By Jo Seltzer
At St. Paul’s Cathedral in London, a section of the dome called the Whispering Gallery makes a whisper audible from the other side of the dome as a result of the way sound waves travel around the curved surface. Researchers at Washington University in St. Louis have used the same phenomenon to build an optical device that may lead to new and more powerful computers that run faster and cooler.
Lan Yang, PhD, the Das Family Career Development Associate Professor of electrical and systems engineering, and her collaborators at Stanford University, Riken (Japan) and Tsinghua University in China have developed an essential component of these new computers that would run on light. Their work brings predictions from recently formulated theoretical physics into real-world applications.
The results of their research appear in Nature Physics advance online publication April 6.
Yang’s group has created an optical diode by coupling tiny doughnut-shaped optical resonators — one with gain and one with loss — on a silicon chip.
“This diode is capable of complete eliminating light transmission in one direction and greatly enhancing light transmission in the other, or nonreciprocal light transmission,” says Bo Peng, a graduate student in Yang’s group and the paper’s first author.
An electrical diode prevents electricity from backflow along a wire providing protection to crucial parts of an electronic circuit or processor; an optical diode does the same thing with light.
“We believe that our discovery will benefit many other fields involving electronics, acoustics, plasmonics and meta-materials,” says Yang, who received the Presidential Early Career Awards for Scientists and Engineers (PECASE) for her innovative work with these devices in 2011. “Coupling of so-called loss and gain devices using PT (parity-time)-symmetry could enable such advances as cloaking devices, stronger lasers that need less input power, and perhaps detectors that could ‘see’ small particles, viruses, infrared radiation and even a single atom.”
The principle of PT-symmetry is based upon mathematical theories advanced by Carl Bender, PhD, the Wilfred R. and Ann Lee Konneker Distinguished Professor of Physics at WUSTL, his students and collaborators. Simply put, when a “lossy” system is coupled with a “gain” system such that loss of energy exactly equals gain at an equilibrium point, a “phase transition” occurs.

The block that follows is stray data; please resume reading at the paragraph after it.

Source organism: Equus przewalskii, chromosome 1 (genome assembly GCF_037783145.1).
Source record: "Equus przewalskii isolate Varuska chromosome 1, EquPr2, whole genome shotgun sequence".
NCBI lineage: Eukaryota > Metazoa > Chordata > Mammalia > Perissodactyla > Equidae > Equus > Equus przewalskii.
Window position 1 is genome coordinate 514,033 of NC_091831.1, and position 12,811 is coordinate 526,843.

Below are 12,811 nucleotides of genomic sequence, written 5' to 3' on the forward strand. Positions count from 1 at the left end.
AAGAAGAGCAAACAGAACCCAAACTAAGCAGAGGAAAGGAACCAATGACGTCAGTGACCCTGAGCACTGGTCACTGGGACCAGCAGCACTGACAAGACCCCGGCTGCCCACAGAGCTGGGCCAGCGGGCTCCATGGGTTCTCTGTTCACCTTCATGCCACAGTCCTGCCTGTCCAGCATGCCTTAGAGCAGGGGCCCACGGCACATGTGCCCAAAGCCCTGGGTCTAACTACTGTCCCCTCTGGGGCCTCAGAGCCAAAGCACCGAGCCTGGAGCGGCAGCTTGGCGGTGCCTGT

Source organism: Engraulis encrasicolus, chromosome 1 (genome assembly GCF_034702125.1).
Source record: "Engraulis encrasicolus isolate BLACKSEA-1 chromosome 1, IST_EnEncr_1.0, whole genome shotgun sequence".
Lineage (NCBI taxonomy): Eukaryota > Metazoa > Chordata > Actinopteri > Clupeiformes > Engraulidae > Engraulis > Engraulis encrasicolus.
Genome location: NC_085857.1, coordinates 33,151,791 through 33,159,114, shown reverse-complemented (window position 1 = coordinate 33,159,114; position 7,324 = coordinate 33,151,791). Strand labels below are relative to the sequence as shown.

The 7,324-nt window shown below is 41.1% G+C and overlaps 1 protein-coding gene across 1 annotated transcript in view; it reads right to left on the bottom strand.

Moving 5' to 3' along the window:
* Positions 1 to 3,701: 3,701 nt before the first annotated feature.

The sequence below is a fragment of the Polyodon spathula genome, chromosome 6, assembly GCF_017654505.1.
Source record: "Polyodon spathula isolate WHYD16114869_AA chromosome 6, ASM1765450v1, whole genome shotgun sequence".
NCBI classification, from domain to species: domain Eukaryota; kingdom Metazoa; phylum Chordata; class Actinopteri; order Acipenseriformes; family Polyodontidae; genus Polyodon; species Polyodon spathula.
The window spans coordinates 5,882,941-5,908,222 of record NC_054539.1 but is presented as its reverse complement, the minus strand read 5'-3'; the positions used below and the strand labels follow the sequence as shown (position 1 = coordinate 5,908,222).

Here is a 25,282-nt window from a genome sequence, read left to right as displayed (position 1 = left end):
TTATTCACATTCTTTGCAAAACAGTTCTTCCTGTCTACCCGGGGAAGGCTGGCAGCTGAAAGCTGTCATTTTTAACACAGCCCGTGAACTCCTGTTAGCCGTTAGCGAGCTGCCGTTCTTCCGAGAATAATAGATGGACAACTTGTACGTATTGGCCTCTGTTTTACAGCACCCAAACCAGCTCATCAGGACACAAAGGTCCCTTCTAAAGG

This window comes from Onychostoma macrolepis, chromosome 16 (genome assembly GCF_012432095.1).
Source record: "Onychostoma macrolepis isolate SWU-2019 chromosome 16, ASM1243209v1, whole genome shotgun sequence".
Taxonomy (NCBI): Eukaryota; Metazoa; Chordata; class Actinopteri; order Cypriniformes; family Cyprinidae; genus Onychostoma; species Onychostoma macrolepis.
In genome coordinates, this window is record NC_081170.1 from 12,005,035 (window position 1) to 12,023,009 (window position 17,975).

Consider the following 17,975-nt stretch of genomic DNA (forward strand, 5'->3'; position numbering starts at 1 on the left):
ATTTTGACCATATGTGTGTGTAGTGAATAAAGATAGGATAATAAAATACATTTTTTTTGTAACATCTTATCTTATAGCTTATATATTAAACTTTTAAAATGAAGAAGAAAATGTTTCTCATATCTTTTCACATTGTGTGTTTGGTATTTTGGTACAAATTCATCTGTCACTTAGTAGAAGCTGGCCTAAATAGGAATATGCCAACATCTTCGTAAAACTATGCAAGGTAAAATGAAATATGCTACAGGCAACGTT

Applying the principles of PT symmetry leads optics to a completely different set of behaviors not predicted by conventional physics with only loss or only gain. The phenomena that occur at the “phase transition” are dramatic and hitherto unexpected, Yang says.
To make their optical diode, Sahin Kaya Ozdemir, PhD, a research scientist in Yang’s lab and a key contributor to the paper, and Peng used two micro-resonators positioned so that light can flow from one to the other. One device is the “lossy” silicon resonator. The other incorporates the chemical element erbium into the silicon structure for gain. Ozdemir says when erbium interacts with light of wavelength 1450 nm, it changes the wavelength to 1550 nm. A transmission detector set for 1550 nm will see a gain from this erbium-containing resonator.
When the rate of gain in one resonator exactly equals that of loss in the other, the phase transition occurs at a critical coupling distance between the resonators. Most significantly, PT symmetry is broken, and the system shows a strong nonlinear behavior even at very weak input powers — input light gains intensity with a very steep non-linear slope.
"As a result, time reversal symmetry is broken and light is able to move in only one direction — forward," Yang says.
"Time reversal symmetry is a fundamental physical rule that states that if light can travel in one direction, it must be able to travel in the opposite direction, too,” Ozdemir says. “With this new optical diode, this is no longer the case. Engineers traditionally use magneto-optics and high magnetic fields to break time reversal symmetry. Here we do this using strong nonlinearity enabled by broken PT symmetry. With an input of only 1 microwatt, we show resonantly enhanced light transmission in one direction. There is no transmission in the other direction. Such a performance would not be possible without the use of resonant structures and PT-symmetric concepts."
"Our resonators are small enough to use in computers and future optical information processors,” Peng says. “At present, we built our optical diodes from silica, which has very little material loss at the telecommunication wavelength. The concept can be extended to resonators made from other materials to enable easy CMOS compatibility.”
“More broadly, our paper shows how a concept with its roots in mathematical physics can be utilized to provide solutions to practical problems, opening new possibilities for controlling and manipulating light on-chip," Yang says. "PT-symmetry breaking alone is not sufficient to have nonreciprocal response; operation in the nonlinear regime is also necessary. In the linear regime, light transmission is always reciprocal regardless of whether PT-symmetry is broken or not.”
Yang and Ozdemir say they believe that the PT concept can be extended to electronics, acoustics and other fields to create one-way channels and to photonic devices with advanced functionalities, and they are already working on new experiments relying on PT-symmetry.
Peng B, Ozdemir S, Lei F, Monifi F, Gianfreda M, Long G, Fan S, Nori F, Bender C, Yang L. Parity-time-symmetric whispering gallery microcavities. Nature Physics, April 6, 2014, advance online publication. DOI: 10.1038/NPHYS2927.
Funding for this research was provided by the Army Research Office and the U.S. Department of Energy.
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